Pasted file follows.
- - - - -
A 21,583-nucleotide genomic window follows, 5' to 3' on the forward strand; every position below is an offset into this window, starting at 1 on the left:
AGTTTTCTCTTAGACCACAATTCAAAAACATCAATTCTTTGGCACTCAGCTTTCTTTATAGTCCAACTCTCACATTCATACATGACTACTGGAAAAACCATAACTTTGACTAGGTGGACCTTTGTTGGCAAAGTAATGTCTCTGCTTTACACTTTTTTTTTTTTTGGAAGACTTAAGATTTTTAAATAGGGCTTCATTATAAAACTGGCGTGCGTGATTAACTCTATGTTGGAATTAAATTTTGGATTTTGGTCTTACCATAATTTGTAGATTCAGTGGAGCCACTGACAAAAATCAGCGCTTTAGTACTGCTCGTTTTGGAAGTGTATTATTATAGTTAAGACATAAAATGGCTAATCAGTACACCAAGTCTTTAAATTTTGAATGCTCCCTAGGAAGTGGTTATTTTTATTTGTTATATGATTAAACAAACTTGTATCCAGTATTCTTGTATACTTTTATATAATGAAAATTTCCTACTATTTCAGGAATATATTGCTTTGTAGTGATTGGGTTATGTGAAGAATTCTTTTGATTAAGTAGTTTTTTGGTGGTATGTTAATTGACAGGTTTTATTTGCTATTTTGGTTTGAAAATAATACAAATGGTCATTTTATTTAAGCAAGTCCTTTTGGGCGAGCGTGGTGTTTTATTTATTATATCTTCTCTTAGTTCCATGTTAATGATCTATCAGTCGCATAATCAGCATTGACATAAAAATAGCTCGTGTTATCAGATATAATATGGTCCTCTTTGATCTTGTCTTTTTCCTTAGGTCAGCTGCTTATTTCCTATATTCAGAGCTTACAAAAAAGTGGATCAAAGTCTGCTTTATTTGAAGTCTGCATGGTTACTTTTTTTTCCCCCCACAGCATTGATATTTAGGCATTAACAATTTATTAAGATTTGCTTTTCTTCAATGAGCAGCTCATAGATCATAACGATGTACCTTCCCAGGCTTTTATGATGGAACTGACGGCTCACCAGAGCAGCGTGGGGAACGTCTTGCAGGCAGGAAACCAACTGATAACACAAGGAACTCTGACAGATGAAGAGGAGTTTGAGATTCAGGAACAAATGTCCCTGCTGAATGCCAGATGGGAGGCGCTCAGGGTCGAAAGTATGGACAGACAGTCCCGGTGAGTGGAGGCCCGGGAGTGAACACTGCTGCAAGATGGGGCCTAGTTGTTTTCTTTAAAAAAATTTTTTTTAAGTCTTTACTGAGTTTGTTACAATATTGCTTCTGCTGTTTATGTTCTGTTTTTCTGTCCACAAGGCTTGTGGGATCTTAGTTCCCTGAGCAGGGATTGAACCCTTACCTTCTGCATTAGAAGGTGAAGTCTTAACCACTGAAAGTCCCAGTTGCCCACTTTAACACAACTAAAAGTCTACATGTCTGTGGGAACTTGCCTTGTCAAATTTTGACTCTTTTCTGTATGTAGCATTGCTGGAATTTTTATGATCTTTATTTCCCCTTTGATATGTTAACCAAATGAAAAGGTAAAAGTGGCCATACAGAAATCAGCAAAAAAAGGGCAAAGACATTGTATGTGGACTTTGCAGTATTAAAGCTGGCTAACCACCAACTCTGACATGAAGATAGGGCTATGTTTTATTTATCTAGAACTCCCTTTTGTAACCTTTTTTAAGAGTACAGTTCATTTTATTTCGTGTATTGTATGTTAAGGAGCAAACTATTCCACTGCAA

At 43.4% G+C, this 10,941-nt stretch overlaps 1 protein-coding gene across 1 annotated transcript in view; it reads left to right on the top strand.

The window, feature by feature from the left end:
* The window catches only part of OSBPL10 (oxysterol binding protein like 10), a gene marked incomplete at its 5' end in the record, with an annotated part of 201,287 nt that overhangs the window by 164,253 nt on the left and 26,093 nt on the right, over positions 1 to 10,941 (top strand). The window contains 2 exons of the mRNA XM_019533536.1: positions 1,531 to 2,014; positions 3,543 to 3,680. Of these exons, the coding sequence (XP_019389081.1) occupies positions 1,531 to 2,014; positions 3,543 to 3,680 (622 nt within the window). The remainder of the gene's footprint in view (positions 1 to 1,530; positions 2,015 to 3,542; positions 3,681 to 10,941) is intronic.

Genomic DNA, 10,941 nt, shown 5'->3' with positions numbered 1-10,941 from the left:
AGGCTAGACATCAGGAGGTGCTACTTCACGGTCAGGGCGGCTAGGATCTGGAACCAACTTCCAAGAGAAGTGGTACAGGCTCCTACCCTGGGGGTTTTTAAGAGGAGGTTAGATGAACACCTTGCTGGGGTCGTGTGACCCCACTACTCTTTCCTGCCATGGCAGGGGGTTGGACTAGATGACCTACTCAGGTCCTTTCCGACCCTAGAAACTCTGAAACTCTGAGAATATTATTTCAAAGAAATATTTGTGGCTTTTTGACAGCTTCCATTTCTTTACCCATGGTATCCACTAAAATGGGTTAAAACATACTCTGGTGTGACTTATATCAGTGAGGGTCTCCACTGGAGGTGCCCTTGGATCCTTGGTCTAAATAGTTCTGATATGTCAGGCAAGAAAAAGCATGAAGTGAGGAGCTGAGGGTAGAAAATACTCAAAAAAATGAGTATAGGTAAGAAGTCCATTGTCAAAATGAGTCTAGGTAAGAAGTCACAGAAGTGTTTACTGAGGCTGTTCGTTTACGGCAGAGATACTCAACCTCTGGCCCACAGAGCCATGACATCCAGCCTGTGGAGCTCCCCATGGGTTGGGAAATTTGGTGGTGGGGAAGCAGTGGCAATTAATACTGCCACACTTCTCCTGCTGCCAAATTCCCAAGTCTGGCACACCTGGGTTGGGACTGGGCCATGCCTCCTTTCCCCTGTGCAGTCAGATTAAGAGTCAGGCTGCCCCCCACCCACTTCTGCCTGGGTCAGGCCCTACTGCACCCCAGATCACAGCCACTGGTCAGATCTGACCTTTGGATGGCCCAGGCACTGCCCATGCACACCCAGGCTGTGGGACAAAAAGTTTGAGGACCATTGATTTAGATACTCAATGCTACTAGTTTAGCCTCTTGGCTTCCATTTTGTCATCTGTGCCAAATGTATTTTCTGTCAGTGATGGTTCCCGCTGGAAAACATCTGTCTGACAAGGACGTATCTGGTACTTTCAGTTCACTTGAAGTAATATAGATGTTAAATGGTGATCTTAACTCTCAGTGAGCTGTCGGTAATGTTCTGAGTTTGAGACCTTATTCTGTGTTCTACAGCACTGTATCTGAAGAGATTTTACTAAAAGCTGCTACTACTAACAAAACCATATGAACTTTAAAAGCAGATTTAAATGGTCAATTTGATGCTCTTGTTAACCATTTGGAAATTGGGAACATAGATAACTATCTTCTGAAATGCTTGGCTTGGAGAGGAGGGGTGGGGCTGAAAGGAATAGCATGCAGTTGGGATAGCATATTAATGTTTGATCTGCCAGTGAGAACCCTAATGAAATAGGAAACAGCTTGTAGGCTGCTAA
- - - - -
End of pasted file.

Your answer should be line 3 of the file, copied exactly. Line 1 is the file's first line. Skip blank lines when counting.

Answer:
At 43.4% G+C, this 10,941-nt stretch overlaps 1 protein-coding gene across 1 annotated transcript in view; it reads left to right on the top strand.